It brought world class skiers to a community that loves the sport, it inspired athletes such as Johnny Spillane to dream and made Steamboat Springs the focus of international attention every winter for nearly a decade.
That's what the sport of Nordic combined has done for Steamboat Springs in the past nine years.
In return, this community has supported the U.S. Team the way Denver supports the Broncos. It embraced the sport as Churchhill Downs honors horseracing or Detroit treasures the Redwings.
Unfortunately, this December the union that joins Steamboat Springs to the international world of Nordic combined will be broken.
The writing was on the wall after the 2002 Olympic Games in Park City, Utah. That's when Steamboat lost the American Nordic combined team to the new facilities in Utah and the World Cup A it had hosted for eight years to financial problems that always plague the U.S. Ski Team after the Olympics.
The dedication of supporters such as Todd Wilson, Kathy Meyer and Rick DeVos kept the World Cup B here for an encore season -- but that too has faded.
But don't be sad.
Those of us who live here owe the World Cup a great debt. It has left us with images of Todd Lodwick waving the American flag as he skied across the finish line, the sounds of thousands of Nordic combined skiing fans screaming from the seats of Romick rodeo arena and the memories of experiencing international competition at its best.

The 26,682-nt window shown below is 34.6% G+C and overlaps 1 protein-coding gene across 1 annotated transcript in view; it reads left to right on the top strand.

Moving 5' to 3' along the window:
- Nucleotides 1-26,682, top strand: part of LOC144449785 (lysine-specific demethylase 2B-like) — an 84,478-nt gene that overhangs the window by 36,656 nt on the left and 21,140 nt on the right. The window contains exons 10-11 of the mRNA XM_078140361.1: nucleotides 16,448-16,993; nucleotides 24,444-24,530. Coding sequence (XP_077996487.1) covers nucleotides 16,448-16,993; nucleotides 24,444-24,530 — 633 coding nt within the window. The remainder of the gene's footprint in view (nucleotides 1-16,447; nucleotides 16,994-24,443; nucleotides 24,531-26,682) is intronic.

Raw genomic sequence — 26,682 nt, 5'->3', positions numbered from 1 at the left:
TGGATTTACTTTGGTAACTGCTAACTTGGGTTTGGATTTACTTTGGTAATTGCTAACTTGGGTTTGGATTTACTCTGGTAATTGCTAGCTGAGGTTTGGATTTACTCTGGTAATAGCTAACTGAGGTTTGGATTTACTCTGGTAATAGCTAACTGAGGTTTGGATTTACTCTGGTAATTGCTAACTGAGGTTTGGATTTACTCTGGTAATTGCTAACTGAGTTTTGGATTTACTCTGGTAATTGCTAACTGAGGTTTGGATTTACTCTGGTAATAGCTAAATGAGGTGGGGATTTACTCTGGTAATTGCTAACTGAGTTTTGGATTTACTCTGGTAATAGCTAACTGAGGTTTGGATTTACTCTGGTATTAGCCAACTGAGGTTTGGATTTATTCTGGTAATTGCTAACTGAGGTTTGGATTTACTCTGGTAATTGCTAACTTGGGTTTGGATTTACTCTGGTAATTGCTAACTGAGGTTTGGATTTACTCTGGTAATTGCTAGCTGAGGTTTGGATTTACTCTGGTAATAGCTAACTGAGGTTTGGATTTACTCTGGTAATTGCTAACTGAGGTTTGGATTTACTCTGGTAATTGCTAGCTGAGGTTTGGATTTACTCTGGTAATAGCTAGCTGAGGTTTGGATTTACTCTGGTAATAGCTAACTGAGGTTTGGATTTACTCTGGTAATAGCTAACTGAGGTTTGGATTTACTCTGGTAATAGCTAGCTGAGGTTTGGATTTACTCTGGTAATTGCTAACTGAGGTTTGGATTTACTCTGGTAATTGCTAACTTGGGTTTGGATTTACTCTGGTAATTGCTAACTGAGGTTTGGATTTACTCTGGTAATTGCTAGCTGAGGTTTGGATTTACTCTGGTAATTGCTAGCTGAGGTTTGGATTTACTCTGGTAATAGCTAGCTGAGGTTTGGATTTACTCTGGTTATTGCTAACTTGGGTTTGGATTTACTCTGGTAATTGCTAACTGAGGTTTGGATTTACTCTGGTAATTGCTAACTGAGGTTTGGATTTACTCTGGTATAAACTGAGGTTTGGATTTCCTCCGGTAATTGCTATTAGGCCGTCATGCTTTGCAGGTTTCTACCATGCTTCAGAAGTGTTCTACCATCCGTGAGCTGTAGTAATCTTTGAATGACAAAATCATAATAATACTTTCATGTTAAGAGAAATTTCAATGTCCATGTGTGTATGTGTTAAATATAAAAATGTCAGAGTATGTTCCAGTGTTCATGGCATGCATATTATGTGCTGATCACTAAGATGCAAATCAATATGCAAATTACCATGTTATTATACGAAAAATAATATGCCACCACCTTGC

So what if the World Cup bypasses Steamboat next winter?
It will never take away the memories the sport has brought to this community or the support many people have given to a small, and normally underappreciated, American ski team.
I have to believe that the Nordic combined supporters will convince the powers that be on the U.S. Ski Team and the International Skiing Federation to bring the event back to Steamboat. They have to recognize Steamboat has been the sport's biggest supporter in the United States and the traditions that were born on Howelsen Hill race through most of the athletes' blood like a Formula One car.
But it will not happen this winter. The United States will host 25 World Cup events from November through March.
They will include Alpine races in Park City and Beaver Creek. There will be freestyle events in Lake Placid, New York, and Deer Valley, Utah. There will even be a snowboarding World Cup at Mount Bachelor. The only Nordic event will be in February when Park City hosts two special jumping World Cup events -- a great opportunity to see the one American jumper who is qualified. Of course, he's from Steamboat.
It might seem that Nordic combined has been overlooked, but that will not stop its supporters in Steamboat from cheering for skiers like Spillane, Lodwick and Bill Demong.
Maybe it's because these skiers live in the Yampa Valley and give a little bit of themselves to the community that has always supported them -- with or without a World Cup event.